DISABILITY RIGHTS ABROAD
ABILITY Magazine has graciously invited me to write a regular column offering a perspective from Capitol Hill on current disability issues. Many of this magazine’s readers already know me from my work shepherding the Americans with Disabilities Act (ADA) through Congress in 1990. In a career in the House and Senate spanning three decades, I have also worked on many other bills affecting the lives of individuals with disabilities, including the Individuals with Disabilities Education Act (IDEA), the Assistive Technology Act, and the Rehabilitation Act.
For me, advancing disability rights is deeply personal commitment. My late brother, Frank, was deaf from an early age. Growing up with him, I was appalled by the discrimination and low expectations that he faced because he couldn’t hear. His struggle for equal treatment and economic self-sufficiency profoundly shaped my view of disability law and civil rights for individuals with disabilities.
While we still have a long way to go in the U.S., we have made progress thanks to the ADA and other statutes. However, in many other parts of the world especially in some developing countries-disability rights are not yet on the agenda. International relief efforts in the wake of the South Asia tsunami have reminded us that we are a global community. As we go forward with reconstruction and rehabilitation in that region and elsewhere, we must ensure that projects are accessible to and inclusive of people with disabilities.
In championing disability rights abroad, our advocacy should have three broad goals: access, inclusion, and awareness.
First: access. We can jumpstart change by requiring that any construction or reconstruction projects funded by the U.S. government be accessible. At the request of Congress, the U.S. Agency for International Development (USAID) recently adopted access standards that will now govern all its grants overseas. USAID solicited a wide range of views and included individuals with dis abilities in its work. The agency came up with thoughtful access standards.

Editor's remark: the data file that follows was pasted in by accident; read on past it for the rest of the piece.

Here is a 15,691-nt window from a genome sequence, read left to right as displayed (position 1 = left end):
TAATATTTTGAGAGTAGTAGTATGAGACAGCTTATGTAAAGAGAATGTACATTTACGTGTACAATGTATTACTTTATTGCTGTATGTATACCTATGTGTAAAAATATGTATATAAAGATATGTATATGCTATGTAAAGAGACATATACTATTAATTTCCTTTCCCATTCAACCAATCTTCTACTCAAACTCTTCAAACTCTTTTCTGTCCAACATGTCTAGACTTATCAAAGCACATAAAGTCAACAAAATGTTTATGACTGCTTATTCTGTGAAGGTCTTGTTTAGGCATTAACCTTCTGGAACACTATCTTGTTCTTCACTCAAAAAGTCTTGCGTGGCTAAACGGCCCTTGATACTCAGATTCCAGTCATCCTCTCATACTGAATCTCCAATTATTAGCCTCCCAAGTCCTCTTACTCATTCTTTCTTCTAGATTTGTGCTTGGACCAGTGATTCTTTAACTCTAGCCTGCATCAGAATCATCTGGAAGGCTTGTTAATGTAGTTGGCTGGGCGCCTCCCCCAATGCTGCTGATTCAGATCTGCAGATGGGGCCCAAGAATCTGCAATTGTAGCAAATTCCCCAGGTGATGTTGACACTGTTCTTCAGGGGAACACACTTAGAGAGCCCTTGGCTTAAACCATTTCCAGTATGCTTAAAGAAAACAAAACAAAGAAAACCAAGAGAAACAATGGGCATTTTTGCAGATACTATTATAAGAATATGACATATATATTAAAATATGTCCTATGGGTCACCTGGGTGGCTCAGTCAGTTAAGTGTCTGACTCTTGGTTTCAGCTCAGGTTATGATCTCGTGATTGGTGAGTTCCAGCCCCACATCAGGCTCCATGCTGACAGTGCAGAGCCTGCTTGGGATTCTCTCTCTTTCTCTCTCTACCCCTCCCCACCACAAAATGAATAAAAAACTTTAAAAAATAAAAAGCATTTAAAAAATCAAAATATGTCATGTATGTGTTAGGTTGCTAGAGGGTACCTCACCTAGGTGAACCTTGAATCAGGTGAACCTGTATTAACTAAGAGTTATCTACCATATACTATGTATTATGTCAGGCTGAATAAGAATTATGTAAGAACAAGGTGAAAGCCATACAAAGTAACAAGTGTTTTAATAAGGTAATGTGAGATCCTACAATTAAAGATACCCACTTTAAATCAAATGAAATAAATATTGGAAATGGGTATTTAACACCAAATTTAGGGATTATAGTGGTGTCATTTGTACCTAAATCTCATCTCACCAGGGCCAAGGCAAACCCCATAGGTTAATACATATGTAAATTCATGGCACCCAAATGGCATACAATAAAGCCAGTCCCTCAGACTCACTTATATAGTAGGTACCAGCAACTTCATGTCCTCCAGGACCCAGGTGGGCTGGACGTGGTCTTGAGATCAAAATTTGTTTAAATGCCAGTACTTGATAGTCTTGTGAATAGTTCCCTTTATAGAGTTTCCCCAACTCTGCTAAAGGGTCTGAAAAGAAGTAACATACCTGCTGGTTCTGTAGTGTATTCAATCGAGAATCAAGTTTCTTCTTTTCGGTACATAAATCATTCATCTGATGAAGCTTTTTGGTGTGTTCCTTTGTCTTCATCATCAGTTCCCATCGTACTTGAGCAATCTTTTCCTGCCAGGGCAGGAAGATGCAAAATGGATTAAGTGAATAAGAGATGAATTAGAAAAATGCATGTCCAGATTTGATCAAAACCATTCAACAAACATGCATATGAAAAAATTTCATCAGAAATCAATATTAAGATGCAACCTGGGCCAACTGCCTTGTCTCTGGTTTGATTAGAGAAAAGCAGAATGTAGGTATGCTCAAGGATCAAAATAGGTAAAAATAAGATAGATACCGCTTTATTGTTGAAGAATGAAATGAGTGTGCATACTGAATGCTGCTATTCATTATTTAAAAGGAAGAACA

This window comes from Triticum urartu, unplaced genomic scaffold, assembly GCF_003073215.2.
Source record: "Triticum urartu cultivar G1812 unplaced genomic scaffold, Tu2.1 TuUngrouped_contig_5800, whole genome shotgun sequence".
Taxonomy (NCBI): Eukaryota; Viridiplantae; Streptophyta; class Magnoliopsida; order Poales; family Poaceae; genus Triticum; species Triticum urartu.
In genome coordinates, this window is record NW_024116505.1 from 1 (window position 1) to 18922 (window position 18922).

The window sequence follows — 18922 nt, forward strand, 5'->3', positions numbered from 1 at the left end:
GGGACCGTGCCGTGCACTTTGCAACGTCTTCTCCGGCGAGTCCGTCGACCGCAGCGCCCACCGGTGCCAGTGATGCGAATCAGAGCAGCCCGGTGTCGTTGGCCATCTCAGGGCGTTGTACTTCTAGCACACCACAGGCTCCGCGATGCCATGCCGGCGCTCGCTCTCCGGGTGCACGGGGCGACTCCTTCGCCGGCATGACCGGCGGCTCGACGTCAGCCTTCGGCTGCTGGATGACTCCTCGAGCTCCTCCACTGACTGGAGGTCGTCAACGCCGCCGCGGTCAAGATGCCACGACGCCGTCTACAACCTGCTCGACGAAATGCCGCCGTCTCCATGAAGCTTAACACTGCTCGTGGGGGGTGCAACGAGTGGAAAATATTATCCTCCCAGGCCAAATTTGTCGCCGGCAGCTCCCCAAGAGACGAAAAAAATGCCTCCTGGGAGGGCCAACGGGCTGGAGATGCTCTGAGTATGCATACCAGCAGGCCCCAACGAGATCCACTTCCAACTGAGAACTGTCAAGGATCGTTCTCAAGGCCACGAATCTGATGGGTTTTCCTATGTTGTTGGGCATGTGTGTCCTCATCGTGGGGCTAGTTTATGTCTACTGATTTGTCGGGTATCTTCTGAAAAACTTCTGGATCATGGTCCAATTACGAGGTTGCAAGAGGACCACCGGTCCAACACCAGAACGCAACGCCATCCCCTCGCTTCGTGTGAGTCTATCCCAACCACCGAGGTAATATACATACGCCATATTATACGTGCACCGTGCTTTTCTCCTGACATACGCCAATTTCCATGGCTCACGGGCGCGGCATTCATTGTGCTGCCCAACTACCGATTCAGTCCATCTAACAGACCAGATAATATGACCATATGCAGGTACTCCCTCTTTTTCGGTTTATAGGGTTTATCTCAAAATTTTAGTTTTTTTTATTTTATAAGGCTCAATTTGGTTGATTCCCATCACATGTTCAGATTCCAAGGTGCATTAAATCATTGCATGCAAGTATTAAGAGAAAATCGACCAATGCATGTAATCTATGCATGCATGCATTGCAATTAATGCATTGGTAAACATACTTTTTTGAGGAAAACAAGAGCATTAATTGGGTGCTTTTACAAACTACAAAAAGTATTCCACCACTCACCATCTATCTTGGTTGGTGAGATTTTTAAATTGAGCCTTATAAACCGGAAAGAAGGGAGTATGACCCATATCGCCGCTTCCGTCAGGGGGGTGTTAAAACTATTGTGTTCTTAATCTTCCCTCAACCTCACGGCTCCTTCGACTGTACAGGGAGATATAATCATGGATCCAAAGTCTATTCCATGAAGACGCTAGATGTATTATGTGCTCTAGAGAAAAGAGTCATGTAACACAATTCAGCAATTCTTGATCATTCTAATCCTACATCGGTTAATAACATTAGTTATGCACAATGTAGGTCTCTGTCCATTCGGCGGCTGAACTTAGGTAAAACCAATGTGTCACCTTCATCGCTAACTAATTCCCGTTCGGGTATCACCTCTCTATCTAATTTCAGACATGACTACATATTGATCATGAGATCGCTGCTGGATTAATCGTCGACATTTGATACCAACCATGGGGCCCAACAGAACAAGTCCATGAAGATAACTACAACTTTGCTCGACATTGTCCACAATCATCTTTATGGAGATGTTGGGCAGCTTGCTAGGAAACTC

But we have much work still ahead of us. For example, not even the World Bank requires adherence to access standards. We must urge every governmental and nongovernmental agency that provides funds to developing countries, either by grant or loan, to adopt access standards. Access must be respected as a fundamental human right and economic necessity.
Second: inclusion. There must be an effort to ensure that people with disabilities are included in projects that pro mote economic development and democracy. Congress recently required that all USAID grantees specify how they will address the needs and protect the rights-of people with disabilities. From now on, education and employment programs will have to include people with disabilities. Voting projects will have to consider how people with disabilities can participate in the political process. And so on. For too long, people with disabilities have been invisible or slighted. With this new legislation, we say to all grantees: find them, accommodate them and include them.
Third: awareness. We must raise awareness of these rights on a global scale. For starters, we need to give moral and material support to fledgling disability rights organizations in developing countries. I secured modest funding for this purpose in the 2005 appropriations bill and hope to do better in future years.
The planned United Nations Convention on the Rights of Individuals with Disabilities can make an historic difference. I am deeply disappointed that the U.S. government has not taken a leadership role in the convention. I hoped that we would be leading the charge in drafting a convention. Instead, we have sent signals that we may not sign the convention. From the nation that takes so much pride in the progress we have made under the ADA, this failure of leadership is not just disappointing. It is shameful.
Will we end the long and tragic history of discrimination against people with disabilities around the world? Will we send a message-loud and clear-that it is no longer acceptable to lock away people with disabilities, to deny their rights, and to ignore their potential? The answers are in our hands. So let us join hands to end discrimination against people with disabilities in every nation of the world, rich and poor.
Senator Tom Harkin (D-lowa) is the author of the Americans with Disabilities Act. He recently addressed this column’s issues at the World Bank Conference on Disability and Development.